International free riding on institutions
Economics, Finance and Quantitative Analysis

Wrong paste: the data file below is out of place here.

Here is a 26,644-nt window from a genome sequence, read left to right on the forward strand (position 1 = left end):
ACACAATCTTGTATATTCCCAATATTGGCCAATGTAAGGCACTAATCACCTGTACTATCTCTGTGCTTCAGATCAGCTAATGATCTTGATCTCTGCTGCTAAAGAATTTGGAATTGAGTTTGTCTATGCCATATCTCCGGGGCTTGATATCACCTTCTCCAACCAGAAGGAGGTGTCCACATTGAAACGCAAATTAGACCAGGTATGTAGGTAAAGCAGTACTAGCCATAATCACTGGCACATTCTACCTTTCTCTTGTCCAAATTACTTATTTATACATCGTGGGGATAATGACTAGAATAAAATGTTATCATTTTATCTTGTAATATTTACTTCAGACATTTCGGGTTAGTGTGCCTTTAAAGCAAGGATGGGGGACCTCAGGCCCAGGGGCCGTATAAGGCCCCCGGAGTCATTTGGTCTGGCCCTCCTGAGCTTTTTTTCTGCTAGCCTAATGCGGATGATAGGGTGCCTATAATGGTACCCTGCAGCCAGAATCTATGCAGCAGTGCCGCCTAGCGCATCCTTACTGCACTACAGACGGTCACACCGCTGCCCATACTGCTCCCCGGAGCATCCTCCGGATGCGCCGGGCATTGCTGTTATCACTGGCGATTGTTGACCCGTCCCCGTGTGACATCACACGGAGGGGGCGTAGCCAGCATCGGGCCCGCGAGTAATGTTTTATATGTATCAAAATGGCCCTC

Economic institutions are linked to economic growth because they create conditions favourable for production and exchange. Institutions can give a country comparative advantage in producing some goods. If its trading partners lack such institutions, it can still enjoy their benefits by importing these goods. Some institutions, such as intellectual property rights, have non-excludable benefits because the resulting production is intangible, non-rival, and often publicly disclosed. The profits, or surplus, that result, however, is rival. Foreign countries can ‘free ride’ on this benefit by misappropriating rival surplus through infringement. This article develops a theory of institutional free riding in which firms in one country free ride on the benefit of foreign institutions to the detriment of their competitor firms and their countries' institutions. It evaluates the incentives of firms and governments for this free riding, its effects, and potential responses to mitigate these effects.
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